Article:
I think I have blown my PC....

I was at the back of my computer pluging something in when I tapped the power plug for my desktop computer.

The computer suddenly switched off and now I cannot get it started again.

I have tried everything, but no success. When I plug in the power cable into the back of the machine, there is a light on the power unit at the back of the machine that is flashing.  So I know that there is power reaching the PC, however it refuses to switch on.

Is it possible that I have shorted the power supply on the PC?  If so, is there a reset button???


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Hedley PhillipsOwnerCommented:
Is it a compaq or HP?

If so, or even if it is another make...

With the power cord disconnected , press the power button on the front of the computer for five seconds. Then plug the cable back in and test again.

See: http://h10025.www1.hp.com/ewfrf/wc/fastFaqLiteDocument?lc=en&cc=uk&dlc=en&docname=bph06788

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Hi amacfarl,

Open your PC. If you connect it to power and there's no light burning on your motherboard, it might be your motherboard that's kicked the bucket. This is what I suspect reading your post.
Leave it off for an hour an try again. If the problem persists, give me the PSU brand so i can further check the problem.
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plug it in and turn it on so the light comes on.
Hold the power button on the case in for about 10 seconds.  
It may go off (and be reset) in which case press it again to make it come on.
If that doesn't work it sounds like something has blown.
amacfarlAuthor Commented:
Yes it is an HP computer.  Good guess.

I have gone through all the steps in the link and no luck.  Any other suggestions?

Hedley PhillipsOwnerCommented:
Have a run through Section 9: Find the defective part:

a) With the power cord disconnected, remove the case or side panel.

b) Disconnect all power cable connectors from their connectors on the motherboard and from the back of internal devices (the back of drives). Make sure to label or remember where each cable connects for future reference.

c) Replace the side panel, plug in the power cord, and examine the light on the back of the power supply:

      If the LED is on solid and is not flashing, the power supply is probably good and the problem is most likely caused by a defective component (processor, memory, PCI card) or a defective motherboard. Have the computer serviced, or remove the components and replace them, one at a time, to find and replace the defective component.
      If the LED is still flashing (it should not flash with all connectors removed), plug the power cable into a different power outlet that is known to be good. If the LED still flashes, the power supply should be replaced.
      If the LED light is now off, plug the power cable into a different power outlet that is known to be good. If the LED stays off, the power supply should be replaced.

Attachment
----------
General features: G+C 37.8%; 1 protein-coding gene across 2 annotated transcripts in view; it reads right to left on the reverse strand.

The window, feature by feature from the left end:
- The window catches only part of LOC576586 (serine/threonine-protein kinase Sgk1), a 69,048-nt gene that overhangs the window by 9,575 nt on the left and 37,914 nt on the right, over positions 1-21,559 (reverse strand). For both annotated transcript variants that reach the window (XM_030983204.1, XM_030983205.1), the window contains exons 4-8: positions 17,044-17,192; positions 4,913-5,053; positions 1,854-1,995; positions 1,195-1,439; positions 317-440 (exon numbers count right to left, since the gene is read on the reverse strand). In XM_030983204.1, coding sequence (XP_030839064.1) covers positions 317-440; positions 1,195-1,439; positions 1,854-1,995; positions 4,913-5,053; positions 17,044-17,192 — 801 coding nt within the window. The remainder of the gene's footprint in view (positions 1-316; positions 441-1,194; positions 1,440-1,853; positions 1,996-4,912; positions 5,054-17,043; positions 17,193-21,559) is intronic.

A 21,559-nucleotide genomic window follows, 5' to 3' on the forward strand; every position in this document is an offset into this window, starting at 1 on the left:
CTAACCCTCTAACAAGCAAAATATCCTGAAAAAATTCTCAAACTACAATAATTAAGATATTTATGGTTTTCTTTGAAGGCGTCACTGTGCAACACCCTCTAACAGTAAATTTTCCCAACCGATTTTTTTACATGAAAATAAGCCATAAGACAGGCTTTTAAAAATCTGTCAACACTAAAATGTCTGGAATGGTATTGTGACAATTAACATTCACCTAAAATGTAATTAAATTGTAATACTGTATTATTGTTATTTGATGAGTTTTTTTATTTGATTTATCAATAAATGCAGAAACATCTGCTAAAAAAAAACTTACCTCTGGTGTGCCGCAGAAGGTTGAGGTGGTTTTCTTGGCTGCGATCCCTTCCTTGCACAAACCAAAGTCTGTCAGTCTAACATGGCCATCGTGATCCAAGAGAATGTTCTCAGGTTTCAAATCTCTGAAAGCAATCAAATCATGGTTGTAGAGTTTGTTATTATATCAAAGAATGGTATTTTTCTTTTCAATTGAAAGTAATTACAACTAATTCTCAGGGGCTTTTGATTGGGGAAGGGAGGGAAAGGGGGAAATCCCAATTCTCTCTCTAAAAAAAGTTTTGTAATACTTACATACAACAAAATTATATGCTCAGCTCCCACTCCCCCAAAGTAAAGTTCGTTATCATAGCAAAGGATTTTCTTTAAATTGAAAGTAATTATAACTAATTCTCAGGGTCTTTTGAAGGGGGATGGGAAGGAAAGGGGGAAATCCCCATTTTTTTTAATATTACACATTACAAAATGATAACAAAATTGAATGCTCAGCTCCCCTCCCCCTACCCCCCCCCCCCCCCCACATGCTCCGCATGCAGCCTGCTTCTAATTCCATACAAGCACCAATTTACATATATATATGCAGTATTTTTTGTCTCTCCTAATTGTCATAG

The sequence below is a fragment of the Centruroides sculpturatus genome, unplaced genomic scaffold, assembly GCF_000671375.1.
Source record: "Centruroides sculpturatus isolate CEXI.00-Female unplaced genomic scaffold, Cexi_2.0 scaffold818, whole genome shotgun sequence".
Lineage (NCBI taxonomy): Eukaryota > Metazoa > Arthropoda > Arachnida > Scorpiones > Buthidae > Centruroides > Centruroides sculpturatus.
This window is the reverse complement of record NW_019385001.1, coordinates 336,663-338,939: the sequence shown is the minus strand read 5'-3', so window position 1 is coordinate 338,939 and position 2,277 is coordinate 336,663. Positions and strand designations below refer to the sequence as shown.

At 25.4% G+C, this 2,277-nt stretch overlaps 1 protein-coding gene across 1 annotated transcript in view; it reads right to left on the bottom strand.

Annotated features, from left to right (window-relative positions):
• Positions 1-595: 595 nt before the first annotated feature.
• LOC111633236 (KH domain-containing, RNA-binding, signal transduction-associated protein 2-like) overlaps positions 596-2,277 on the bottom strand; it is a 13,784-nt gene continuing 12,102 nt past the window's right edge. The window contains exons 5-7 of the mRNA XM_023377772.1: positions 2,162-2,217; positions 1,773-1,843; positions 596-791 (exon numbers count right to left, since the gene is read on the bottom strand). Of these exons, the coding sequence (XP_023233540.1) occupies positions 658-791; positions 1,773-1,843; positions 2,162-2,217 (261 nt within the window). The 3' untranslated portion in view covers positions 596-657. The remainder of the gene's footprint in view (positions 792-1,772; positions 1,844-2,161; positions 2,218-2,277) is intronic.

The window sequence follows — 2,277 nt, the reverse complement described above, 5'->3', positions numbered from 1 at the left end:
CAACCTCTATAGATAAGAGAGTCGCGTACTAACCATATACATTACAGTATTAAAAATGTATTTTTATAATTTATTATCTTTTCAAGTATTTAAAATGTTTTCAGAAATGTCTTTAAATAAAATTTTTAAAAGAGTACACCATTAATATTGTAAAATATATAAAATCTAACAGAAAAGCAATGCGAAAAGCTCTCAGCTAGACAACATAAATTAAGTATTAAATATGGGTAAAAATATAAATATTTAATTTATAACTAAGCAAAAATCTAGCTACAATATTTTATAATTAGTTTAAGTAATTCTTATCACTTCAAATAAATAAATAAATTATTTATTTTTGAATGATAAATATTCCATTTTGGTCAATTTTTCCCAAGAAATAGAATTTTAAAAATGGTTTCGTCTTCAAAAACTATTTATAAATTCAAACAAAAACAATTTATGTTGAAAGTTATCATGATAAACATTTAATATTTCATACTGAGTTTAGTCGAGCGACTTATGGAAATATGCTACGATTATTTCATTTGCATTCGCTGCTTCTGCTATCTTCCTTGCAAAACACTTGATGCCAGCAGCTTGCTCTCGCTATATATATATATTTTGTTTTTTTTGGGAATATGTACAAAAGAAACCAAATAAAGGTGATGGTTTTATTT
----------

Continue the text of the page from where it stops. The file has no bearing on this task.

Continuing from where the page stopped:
and good luck!
amacfarlAuthor Commented:
yep.  I think I have fried the motherboard......

I have just done what you said and the light was solid when I disconnected everything.

When connecting the small power connection into the motherboard - still solid.

But when connecting the large long power connection into the motherboard - flashed again.

So.... I think the motherboard is toast!!


Well.... the PC is 4 years old.  Time for a change.  Any recommendations around the GBP 500 mark!!!!
Hedley PhillipsOwnerCommented:
Sorry to hear that. I feel your pain

I would highly recommend you self build. So much more satisfaction (along with lost skin and swearing capability) when you build your self and you will get it way cheaper.

Get a nice Asus motherboard, a quadcore chip and some ram (as an example as everyone has different views here!). I buy from Scan and Ebuyer.

This way you can tailor the rig exactly how you want. Or failing that, just Google and see what the MB was in your existing case and buy a replacement of Ebay. You can probably get the entire case for very little and just swap out what you need. Will get you up and running quicker.

Noooooo! Asus generally makes good motherboards but some people (including myself) have had bad experiences with them. Buy a Biostar motherboard. It is reliable and cheap. (personal experience.)
Before pronouncing motherboard dead, connect another power supply. You can "borrow" one from another PC. Any ATX power supply with a 12V aux CPU plug will do for testing.

A note about PC economics --> You cannot build a low or mid-range PC for what HP, Dell, and others sell them for. It gets price competitive on the higher end. That said, I still build all of my desktops and still do a few custom builds for customers. There is a lot of satisfaction derived from building your own and you learn quite a bit.
You are of course unplugging the power supply when you are unplugging and plugging in things inside the case?? Yes??
If you haven't been then unplugging and plugging in may have been what killed the motherboard.
amacfarlAuthor Commented:
Excellent advice.  Pity it did not fix my motherboard though!!! :-)
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